Supreme Court Preserves Limits on Autodialed Calls to Cell Phones, Overturns Government Debt Collection Exception

Cooley Alert
July 13, 2020

In a widely anticipated decision in Barr v. American Association of Political Consultants, the US Supreme Court determined that an exception to the Telephone Consumer Protection Act (TCPA) that allowed robocalls to mobile phones to collect government debts was unconstitutional, but declined to overturn the broader ban on most robocalls to mobile phones without the prior express consent of the recipient. The decision reveals significant differences among the justices on how to apply the First Amendment to the TCPA, but also leaves that current regime in place for all but a fraction of entities that use autodialed calls. As a result, entities that make autodialed calls should continue to obtain prior express written consent for those calls.

The specific issue before the court was whether a 2015 law amending the TCPA to allow autodialed calls intended to collect government debts, including debts guaranteed by the federal government, violated the First Amendment by discriminating against other types of robocalls, including calls from political campaigns. Six justices found that the amendment violated the First Amendment because it discriminated among different types of content and because the government could not provide a sufficient basis for the discrimination.

The government debts provision was an exception to the general rule that it is illegal to make autodialed calls to a cell phone without prior express consent from the phone subscriber. The petitioners in the case asked the court to overturn the general rule as well based on a claim that it could not be separated from the exception. The court disagreed with the petitioners and held that the general ban could be separated from the exception and therefore was unaffected by the conclusion that the exception was unconstitutional.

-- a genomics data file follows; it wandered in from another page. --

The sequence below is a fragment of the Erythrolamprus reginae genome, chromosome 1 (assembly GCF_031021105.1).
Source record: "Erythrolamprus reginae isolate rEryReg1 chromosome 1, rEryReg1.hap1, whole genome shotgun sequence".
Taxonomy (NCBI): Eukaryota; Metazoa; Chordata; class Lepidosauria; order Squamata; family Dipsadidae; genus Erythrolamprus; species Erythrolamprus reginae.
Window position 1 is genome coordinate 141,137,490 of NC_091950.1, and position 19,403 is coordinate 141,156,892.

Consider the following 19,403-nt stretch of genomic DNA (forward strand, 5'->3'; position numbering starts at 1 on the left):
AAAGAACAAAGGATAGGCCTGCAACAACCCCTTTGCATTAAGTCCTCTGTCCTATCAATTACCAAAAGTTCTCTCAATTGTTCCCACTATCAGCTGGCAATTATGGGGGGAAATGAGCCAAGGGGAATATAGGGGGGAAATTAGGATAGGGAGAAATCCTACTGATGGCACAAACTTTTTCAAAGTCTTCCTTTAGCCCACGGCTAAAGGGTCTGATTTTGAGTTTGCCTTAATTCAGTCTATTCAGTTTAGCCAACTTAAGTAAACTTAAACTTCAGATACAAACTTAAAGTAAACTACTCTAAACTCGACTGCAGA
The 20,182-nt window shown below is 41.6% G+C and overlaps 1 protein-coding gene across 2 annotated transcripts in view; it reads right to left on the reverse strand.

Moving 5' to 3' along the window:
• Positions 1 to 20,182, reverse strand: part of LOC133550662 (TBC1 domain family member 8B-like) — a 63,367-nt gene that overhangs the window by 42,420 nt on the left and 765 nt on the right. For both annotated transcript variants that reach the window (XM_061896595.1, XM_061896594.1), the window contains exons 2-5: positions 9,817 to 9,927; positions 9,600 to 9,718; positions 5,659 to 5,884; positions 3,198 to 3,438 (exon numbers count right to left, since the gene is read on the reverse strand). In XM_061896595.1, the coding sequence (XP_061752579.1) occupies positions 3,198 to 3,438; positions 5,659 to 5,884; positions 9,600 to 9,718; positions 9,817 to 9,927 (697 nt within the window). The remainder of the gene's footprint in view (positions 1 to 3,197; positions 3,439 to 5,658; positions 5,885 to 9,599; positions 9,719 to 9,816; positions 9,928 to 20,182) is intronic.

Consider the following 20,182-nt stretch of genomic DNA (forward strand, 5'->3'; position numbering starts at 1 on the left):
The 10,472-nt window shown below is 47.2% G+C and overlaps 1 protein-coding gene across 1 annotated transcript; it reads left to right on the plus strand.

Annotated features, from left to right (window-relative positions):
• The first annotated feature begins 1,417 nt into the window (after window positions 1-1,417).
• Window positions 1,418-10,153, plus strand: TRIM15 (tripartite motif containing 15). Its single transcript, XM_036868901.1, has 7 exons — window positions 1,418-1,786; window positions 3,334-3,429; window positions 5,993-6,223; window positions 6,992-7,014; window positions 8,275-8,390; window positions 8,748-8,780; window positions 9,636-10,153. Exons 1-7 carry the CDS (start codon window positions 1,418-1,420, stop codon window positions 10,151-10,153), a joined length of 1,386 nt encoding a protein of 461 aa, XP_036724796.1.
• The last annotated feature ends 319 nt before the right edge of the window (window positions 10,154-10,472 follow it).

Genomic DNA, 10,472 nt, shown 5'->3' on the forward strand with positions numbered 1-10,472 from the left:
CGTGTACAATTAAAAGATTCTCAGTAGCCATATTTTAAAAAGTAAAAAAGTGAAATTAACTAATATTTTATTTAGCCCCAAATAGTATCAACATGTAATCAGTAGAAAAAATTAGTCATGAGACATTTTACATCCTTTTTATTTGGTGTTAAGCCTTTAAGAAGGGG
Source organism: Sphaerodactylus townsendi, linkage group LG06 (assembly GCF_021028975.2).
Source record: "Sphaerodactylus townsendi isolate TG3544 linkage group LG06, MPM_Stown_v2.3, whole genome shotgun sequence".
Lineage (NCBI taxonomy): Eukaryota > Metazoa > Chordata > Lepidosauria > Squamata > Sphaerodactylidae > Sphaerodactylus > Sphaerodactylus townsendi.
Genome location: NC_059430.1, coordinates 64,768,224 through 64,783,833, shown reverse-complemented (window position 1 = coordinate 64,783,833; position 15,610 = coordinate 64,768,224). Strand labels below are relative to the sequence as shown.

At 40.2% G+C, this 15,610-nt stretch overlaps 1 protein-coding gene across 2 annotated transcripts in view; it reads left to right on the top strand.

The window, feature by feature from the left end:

The court also concluded that “no one should be penalized or held liable for making robocalls to collect government debt” between the time the amendment was enacted and the date the final order in this case goes into effect. As a result, no entity that made calls under the exception prior to this decision will be treated as violating the TCPA.

While the main consequence of this decision is that calls to mobile numbers for collection of government debt are now treated the same as other calls to mobile numbers, it also is an unusual decision that points to significant differences among the justices. While six justices agreed that the debt collection exception was unconstitutional, they applied three different analytic standards in reaching that conclusion, and one of the justices who agreed it was unconstitutional applied the same standard as the three dissenters. This suggests that a case involving a different exception could lead to a different result. It also reveals significant tension in how to address First Amendment issues related to commercial activities, with the dissenters following a series of cases on commercial speech, which is subject to somewhat greater limits than other speech, and the plurality opinion not considering those cases at all.

In practical terms, this decision affects only a fraction of the calls covered by the TCPA. For most entities that use autodialed calls, the decision does not affect their operations or their potential liability under the law.

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